The new service is a trial, funded by Section 106 developer contributions and will be made permanent if there is good take-up – so if you enjoy shopping, swimming or soccer, take a ride on the 115. Its first journey will be on Tuesday 3rd May.

Here’s a timetable and a handy map showing the route

Parking meeting for Hills Road area

Parking surveysLast year, I ran a survey on parking in the streets between St John’s Church and The Marque on Hills Road, an area generating constant complaints about parking. There was a huge response, and it has taken me some time to collate and analyse the results.

Overall, there is a clear majority for parking controls, which could include a residents’ parking scheme. I have passed the survey results to Cambridgeshire County Council, who will analyse the responses and conduct a feasibility study before consulting formally on proposals for the area.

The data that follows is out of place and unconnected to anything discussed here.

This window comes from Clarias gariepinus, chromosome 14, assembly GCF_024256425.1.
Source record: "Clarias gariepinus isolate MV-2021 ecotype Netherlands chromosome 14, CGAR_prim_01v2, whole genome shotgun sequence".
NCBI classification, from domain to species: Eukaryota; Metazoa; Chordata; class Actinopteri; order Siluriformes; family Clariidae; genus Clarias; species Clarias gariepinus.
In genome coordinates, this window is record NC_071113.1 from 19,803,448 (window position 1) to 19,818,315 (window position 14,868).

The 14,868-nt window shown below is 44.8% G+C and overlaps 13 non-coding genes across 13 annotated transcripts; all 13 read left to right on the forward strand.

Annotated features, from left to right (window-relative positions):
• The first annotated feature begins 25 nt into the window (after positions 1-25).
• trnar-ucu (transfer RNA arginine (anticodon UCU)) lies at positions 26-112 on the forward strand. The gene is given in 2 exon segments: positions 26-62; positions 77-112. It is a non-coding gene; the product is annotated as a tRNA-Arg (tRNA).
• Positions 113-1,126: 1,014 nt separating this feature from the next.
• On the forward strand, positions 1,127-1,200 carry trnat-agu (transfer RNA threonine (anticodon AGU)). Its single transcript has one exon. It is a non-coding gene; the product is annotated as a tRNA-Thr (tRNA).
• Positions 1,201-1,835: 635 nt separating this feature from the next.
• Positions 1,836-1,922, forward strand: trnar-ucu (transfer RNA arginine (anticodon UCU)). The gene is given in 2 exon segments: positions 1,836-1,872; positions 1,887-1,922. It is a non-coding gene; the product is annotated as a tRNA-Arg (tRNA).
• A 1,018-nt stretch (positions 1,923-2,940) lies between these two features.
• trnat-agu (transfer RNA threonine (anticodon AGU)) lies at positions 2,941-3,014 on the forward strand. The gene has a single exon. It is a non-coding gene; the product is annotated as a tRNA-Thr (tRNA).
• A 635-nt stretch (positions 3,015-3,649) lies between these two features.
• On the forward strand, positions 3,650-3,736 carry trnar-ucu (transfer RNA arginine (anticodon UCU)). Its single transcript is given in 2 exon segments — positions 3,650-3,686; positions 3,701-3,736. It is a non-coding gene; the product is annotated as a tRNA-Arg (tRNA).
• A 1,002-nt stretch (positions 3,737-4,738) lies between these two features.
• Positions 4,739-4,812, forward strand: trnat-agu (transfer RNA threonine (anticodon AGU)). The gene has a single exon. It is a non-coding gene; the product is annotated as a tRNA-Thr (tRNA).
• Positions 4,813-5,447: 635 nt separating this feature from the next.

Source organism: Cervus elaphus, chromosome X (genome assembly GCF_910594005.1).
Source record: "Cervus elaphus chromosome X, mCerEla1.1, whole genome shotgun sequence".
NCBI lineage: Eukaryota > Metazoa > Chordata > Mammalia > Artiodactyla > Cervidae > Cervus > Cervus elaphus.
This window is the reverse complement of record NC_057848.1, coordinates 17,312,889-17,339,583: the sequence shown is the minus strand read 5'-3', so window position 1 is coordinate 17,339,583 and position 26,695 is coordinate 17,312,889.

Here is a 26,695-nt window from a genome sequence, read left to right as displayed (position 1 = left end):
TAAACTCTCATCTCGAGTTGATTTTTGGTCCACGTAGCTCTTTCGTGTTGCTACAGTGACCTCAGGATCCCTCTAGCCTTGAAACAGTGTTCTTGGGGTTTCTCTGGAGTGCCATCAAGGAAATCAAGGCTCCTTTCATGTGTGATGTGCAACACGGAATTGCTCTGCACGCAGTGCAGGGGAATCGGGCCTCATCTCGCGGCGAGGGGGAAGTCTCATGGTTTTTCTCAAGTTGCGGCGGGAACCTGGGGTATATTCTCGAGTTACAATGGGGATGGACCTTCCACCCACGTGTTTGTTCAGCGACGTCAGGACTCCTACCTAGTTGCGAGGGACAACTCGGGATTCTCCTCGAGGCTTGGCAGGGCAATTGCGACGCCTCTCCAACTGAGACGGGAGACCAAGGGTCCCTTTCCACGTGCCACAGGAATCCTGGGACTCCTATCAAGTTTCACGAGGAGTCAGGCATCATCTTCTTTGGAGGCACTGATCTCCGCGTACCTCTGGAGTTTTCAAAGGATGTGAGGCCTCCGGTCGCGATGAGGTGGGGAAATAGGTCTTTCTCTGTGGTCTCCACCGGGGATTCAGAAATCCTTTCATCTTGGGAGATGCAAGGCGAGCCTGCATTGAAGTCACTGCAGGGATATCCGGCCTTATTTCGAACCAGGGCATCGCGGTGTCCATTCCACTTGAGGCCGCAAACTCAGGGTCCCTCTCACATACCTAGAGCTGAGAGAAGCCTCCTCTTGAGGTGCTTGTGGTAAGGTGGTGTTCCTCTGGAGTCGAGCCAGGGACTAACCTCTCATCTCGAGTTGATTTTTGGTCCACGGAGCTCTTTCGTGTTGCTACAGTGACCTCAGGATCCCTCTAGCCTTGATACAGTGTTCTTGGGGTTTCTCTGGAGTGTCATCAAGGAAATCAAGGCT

I have arranged an information meeting for residents of these streets, to find out how residents’ parking schemes operate . We’ll have the County Council Parking Manager there to field questions.

7.30pm, St John’s Church, Hills Road, Monday 8th February

Refreshments

For residents in the streets bordered by Blinco Grove, Cherry Hinton Road and Hills Road.

Here are the questions that came up most frequently in the survey:

PARKING QUESTIONS

Q: What are the costs of residents’ parking?
A: Residents’ parking schemes are self-funding, ie they are costed to pay for themselves. At present, participating in a residents’ parking scheme costs from £1 a week for a 9-5 Monday-Friday scheme (extra for more hours or including a weekend). The costs are under review so may change.

Q: What about visitors?